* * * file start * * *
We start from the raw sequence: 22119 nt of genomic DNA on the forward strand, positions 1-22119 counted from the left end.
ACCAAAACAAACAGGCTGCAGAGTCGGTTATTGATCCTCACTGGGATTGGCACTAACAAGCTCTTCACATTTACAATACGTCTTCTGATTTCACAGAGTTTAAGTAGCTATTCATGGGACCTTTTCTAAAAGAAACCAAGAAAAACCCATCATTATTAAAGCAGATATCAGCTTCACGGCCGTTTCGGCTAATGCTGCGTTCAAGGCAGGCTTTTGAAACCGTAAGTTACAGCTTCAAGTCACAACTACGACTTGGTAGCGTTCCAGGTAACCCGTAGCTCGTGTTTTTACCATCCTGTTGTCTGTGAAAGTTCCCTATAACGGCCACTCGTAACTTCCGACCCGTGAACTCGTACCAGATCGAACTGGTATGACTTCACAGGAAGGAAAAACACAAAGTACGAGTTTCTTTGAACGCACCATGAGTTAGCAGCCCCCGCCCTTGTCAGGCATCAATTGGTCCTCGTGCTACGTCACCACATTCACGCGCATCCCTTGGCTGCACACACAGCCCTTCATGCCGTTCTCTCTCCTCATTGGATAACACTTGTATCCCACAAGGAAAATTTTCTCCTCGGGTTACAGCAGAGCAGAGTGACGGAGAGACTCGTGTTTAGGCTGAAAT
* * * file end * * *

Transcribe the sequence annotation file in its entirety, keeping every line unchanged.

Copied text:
We start from the raw sequence: 22119 nt of genomic DNA on the forward strand, positions 1-22119 counted from the left end.
ACCAAAACAAACAGGCTGCAGAGTCGGTTATTGATCCTCACTGGGATTGGCACTAACAAGCTCTTCACATTTACAATACGTCTTCTGATTTCACAGAGTTTAAGTAGCTATTCATGGGACCTTTTCTAAAAGAAACCAAGAAAAACCCATCATTATTAAAGCAGATATCAGCTTCACGGCCGTTTCGGCTAATGCTGCGTTCAAGGCAGGCTTTTGAAACCGTAAGTTACAGCTTCAAGTCACAACTACGACTTGGTAGCGTTCCAGGTAACCCGTAGCTCGTGTTTTTACCATCCTGTTGTCTGTGAAAGTTCCCTATAACGGCCACTCGTAACTTCCGACCCGTGAACTCGTACCAGATCGAACTGGTATGACTTCACAGGAAGGAAAAACACAAAGTACGAGTTTCTTTGAACGCACCATGAGTTAGCAGCCCCCGCCCTTGTCAGGCATCAATTGGTCCTCGTGCTACGTCACCACATTCACGCGCATCCCTTGGCTGCACACACAGCCCTTCATGCCGTTCTCTCTCCTCATTGGATAACACTTGTATCCCACAAGGAAAATTTTCTCCTCGGGTTACAGCAGAGCAGAGTGACGGAGAGACTCGTGTTTAGGCTGAAAT